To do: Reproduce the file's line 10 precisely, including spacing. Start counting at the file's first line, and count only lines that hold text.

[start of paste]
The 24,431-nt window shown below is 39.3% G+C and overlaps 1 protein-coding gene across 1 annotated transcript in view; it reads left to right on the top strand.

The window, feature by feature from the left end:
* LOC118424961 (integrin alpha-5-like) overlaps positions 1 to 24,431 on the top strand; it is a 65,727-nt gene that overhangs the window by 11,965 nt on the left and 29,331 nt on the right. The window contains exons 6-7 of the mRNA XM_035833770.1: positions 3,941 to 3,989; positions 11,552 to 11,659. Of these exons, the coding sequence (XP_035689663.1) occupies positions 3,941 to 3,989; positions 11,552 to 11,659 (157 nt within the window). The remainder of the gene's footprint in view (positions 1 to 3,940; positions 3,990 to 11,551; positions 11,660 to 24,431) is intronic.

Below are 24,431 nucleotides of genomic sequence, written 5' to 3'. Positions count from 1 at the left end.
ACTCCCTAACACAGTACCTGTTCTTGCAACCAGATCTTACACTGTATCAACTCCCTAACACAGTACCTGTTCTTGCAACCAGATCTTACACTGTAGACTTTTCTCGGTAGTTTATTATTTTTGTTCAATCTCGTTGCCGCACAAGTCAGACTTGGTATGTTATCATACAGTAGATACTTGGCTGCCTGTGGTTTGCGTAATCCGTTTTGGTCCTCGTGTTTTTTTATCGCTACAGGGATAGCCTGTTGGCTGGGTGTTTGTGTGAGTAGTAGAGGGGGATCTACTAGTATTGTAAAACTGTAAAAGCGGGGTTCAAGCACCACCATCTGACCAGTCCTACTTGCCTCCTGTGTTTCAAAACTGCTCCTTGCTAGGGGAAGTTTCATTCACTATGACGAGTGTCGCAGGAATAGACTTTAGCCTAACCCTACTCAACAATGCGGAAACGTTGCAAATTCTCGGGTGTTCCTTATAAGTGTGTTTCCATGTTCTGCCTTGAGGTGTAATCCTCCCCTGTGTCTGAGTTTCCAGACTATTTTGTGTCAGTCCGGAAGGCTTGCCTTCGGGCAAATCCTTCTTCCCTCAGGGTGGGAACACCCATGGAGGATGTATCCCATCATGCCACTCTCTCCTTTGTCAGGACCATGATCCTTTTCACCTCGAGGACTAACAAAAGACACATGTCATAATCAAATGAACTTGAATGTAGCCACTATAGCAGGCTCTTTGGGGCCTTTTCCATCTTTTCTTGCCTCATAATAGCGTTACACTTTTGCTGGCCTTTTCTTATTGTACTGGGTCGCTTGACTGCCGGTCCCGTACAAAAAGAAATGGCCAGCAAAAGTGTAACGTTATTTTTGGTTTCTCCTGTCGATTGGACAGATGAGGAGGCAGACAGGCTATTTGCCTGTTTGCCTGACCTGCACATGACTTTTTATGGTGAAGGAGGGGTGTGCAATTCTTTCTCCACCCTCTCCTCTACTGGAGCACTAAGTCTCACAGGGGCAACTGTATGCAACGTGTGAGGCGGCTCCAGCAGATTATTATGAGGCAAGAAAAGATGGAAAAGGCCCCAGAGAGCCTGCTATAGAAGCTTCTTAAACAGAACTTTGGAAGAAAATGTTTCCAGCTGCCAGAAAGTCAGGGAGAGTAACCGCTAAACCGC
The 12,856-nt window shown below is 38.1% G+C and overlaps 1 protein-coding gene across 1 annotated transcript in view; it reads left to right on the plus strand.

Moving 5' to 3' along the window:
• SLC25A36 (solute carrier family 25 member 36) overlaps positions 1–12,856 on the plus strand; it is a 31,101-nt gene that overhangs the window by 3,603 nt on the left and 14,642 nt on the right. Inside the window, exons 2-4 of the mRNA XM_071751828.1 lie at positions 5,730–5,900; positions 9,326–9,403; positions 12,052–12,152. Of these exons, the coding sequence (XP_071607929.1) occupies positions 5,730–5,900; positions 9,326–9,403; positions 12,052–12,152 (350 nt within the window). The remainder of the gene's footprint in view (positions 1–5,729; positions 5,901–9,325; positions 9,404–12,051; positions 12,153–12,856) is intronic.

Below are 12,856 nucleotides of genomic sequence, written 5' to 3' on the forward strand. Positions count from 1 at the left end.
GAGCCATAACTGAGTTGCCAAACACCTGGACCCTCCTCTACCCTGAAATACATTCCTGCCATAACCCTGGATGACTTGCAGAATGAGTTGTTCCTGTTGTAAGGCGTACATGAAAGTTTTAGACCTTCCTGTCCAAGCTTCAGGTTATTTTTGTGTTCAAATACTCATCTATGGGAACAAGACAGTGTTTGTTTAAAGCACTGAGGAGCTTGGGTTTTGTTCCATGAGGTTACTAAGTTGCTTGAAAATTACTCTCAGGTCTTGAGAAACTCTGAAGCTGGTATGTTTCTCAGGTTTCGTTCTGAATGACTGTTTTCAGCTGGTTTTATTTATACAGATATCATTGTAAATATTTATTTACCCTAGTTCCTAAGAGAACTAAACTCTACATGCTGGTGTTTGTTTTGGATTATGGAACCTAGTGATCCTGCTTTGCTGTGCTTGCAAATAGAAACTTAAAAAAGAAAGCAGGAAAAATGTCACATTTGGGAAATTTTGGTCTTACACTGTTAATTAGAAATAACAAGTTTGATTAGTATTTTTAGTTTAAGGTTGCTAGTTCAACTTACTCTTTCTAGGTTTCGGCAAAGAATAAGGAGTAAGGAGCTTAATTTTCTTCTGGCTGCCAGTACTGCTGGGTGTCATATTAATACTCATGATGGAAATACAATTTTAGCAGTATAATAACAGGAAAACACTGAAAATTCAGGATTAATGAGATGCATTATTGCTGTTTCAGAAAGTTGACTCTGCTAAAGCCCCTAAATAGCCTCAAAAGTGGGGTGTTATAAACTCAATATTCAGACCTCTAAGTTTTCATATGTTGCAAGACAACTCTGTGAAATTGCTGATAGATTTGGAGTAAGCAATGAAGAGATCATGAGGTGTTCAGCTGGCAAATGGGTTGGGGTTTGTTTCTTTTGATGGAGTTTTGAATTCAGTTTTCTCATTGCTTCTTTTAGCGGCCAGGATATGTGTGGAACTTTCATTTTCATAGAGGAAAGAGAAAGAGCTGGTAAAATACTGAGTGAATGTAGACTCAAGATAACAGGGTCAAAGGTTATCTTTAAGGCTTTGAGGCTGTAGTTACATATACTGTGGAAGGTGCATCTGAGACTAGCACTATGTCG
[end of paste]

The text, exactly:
GAGCCATAACTGAGTTGCCAAACACCTGGACCCTCCTCTACCCTGAAATACATTCCTGCCATAACCCTGGATGACTTGCAGAATGAGTTGTTCCTGTTGTAAGGCGTACATGAAAGTTTTAGACCTTCCTGTCCAAGCTTCAGGTTATTTTTGTGTTCAAATACTCATCTATGGGAACAAGACAGTGTTTGTTTAAAGCACTGAGGAGCTTGGGTTTTGTTCCATGAGGTTACTAAGTTGCTTGAAAATTACTCTCAGGTCTTGAGAAACTCTGAAGCTGGTATGTTTCTCAGGTTTCGTTCTGAATGACTGTTTTCAGCTGGTTTTATTTATACAGATATCATTGTAAATATTTATTTACCCTAGTTCCTAAGAGAACTAAACTCTACATGCTGGTGTTTGTTTTGGATTATGGAACCTAGTGATCCTGCTTTGCTGTGCTTGCAAATAGAAACTTAAAAAAGAAAGCAGGAAAAATGTCACATTTGGGAAATTTTGGTCTTACACTGTTAATTAGAAATAACAAGTTTGATTAGTATTTTTAGTTTAAGGTTGCTAGTTCAACTTACTCTTTCTAGGTTTCGGCAAAGAATAAGGAGTAAGGAGCTTAATTTTCTTCTGGCTGCCAGTACTGCTGGGTGTCATATTAATACTCATGATGGAAATACAATTTTAGCAGTATAATAACAGGAAAACACTGAAAATTCAGGATTAATGAGATGCATTATTGCTGTTTCAGAAAGTTGACTCTGCTAAAGCCCCTAAATAGCCTCAAAAGTGGGGTGTTATAAACTCAATATTCAGACCTCTAAGTTTTCATATGTTGCAAGACAACTCTGTGAAATTGCTGATAGATTTGGAGTAAGCAATGAAGAGATCATGAGGTGTTCAGCTGGCAAATGGGTTGGGGTTTGTTTCTTTTGATGGAGTTTTGAATTCAGTTTTCTCATTGCTTCTTTTAGCGGCCAGGATATGTGTGGAACTTTCATTTTCATAGAGGAAAGAGAAAGAGCTGGTAAAATACTGAGTGAATGTAGACTCAAGATAACAGGGTCAAAGGTTATCTTTAAGGCTTTGAGGCTGTAGTTACATATACTGTGGAAGGTGCATCTGAGACTAGCACTATGTCG